TO THE EDITOR: We read with great interest the recent study by Jung et al1 entitled “A systematic review and meta-analysis of randomized control trials: combination treatment with proton pump inhibitor plus prokinetic for gastroesophageal reflux disease.” The authors are commended for a well-written paper involving 16 randomized control trials with 1446 participants. The authors concluded that in patients with gastroesophageal reflux disease a combination therapy of prokinetic with proton pump inhibitor is better than proton pump inhibitor alone. While we have great appreciation for the work conducted by the authors there some methodological aspects of this study that we feel need to be pointed out.
Firstly, the authors mentioned that this study was performed in accordance with the Preferred Reporting Items for Systematic reviews and Meta-Analyses (PRISMA) guidelines, however a protocol was not registered in the International Prospective Register of Systematic Reviews (PROSPERO) or any other similar registry such as Cochrane Library and International Platform of Registered Systematic Review and Meta-analysis Protocols (INPLASY).2 Registration promotes transparency in the review process, it helps in minimizing the risk of outcome and reporting bias and prevents identical systematic reviews from being performed.3
Secondly, the authors mentioned that EMBASE, Cochrane Library, PubMed databases were searched for this study, but they are not enough. For a more comprehensive search the authors should have included other databases such as BIOSIS preview, NLM Gateway, clinicaltrails.gov, and grey literature in their search strategy. Furthermore, the authors failed to provide the search string for this study thus affecting the reproducibility of the search methods.
Thirdly, the authors failed to evaluate the risk of publication bias. Recognition of publication bias is an important step when conducting a meta-analysis, publication bias also referred to as the “file-drawer problem” is often attributed to unpublished or unreported clinical studies which have not been published since they report negative or not significant results leading to a higher proportion of studies with significant results being published.4 Publication bias overestimates the potential benefits of an interventions and leads to misrepresentation of adverse effects of a therapeutic modality. Presence of publication bias in systematic review and meta-analysis is problematic as such a bias may invalidate the conclusions reached.5 Some commonly utilized tools to assess this bias are funnel plot, Egger’s Regression test, and Duval and Tweedie’s trim and fill.6,7 In the present study an evaluation for publication bias would have significantly improved the credibility of findings.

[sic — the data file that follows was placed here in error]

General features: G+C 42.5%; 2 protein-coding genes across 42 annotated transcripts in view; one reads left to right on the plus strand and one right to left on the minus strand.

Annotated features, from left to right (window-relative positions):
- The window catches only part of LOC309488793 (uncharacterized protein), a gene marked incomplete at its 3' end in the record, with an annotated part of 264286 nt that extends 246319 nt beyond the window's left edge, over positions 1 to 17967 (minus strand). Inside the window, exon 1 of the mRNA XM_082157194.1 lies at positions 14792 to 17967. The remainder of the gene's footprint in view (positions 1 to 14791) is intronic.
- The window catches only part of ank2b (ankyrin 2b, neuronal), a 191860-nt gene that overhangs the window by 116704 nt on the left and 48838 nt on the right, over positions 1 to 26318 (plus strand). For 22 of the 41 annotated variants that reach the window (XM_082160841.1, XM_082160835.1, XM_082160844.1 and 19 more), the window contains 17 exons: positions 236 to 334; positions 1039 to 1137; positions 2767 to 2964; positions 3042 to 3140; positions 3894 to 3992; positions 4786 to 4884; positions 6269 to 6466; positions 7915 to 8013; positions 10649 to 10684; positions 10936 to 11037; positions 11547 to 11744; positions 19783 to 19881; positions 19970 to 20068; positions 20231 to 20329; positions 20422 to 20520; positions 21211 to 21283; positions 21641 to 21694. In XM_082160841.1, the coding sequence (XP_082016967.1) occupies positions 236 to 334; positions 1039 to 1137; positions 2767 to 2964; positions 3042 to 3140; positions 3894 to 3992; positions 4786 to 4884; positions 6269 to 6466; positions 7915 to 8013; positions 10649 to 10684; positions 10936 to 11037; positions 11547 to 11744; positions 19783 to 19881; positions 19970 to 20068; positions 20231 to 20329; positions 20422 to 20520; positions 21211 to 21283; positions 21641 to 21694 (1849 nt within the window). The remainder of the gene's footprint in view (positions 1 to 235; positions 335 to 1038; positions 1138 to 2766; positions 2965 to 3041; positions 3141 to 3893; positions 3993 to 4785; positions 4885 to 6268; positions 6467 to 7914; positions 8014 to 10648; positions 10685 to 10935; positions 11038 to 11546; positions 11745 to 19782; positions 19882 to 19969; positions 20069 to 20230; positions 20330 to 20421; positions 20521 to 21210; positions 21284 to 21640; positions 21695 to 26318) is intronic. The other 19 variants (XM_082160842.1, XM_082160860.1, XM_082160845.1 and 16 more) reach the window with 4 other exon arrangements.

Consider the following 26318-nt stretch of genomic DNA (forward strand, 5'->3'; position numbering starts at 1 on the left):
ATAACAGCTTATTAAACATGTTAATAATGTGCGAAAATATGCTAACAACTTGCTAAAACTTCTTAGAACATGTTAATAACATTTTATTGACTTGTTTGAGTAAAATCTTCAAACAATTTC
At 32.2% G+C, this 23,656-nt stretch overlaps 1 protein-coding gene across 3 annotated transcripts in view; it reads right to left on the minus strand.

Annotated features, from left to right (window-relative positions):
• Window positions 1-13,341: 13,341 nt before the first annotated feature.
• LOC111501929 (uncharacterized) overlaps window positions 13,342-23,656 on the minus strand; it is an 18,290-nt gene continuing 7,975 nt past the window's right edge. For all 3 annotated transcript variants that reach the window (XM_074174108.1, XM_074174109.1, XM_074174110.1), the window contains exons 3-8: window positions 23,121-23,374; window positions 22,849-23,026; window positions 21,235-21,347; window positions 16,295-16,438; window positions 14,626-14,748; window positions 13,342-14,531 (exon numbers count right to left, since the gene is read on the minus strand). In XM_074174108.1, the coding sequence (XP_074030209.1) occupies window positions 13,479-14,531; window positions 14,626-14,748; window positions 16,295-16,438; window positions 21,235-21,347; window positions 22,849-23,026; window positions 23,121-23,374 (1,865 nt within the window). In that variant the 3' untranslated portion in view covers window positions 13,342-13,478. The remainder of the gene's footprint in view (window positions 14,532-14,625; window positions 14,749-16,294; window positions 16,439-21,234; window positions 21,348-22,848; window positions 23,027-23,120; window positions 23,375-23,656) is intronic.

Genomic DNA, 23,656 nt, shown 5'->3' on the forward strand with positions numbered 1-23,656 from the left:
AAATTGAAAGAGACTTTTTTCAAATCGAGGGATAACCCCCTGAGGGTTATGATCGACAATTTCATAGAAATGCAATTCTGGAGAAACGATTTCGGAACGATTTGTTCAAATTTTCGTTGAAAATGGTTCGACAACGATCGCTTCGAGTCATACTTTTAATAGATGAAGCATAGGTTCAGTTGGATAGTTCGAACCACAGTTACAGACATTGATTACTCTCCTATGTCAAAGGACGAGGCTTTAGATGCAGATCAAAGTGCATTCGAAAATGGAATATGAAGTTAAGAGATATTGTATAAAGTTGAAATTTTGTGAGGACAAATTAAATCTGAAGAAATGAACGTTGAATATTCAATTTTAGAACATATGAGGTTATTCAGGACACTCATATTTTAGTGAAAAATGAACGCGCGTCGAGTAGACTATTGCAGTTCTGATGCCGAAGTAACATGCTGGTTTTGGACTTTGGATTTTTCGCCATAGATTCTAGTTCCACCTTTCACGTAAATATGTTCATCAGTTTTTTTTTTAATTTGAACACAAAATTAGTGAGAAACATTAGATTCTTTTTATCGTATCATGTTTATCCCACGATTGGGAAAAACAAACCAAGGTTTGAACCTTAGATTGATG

We hope that the authors will address the concerns raised which will only serve to benefit the research community at large. We once again would like to congratulate the authors on their findings.
Muhammad Ali Tariq and Bilal Ahmed equally contributed in writing the manuscript. Both authors approve the final draft of the manuscript.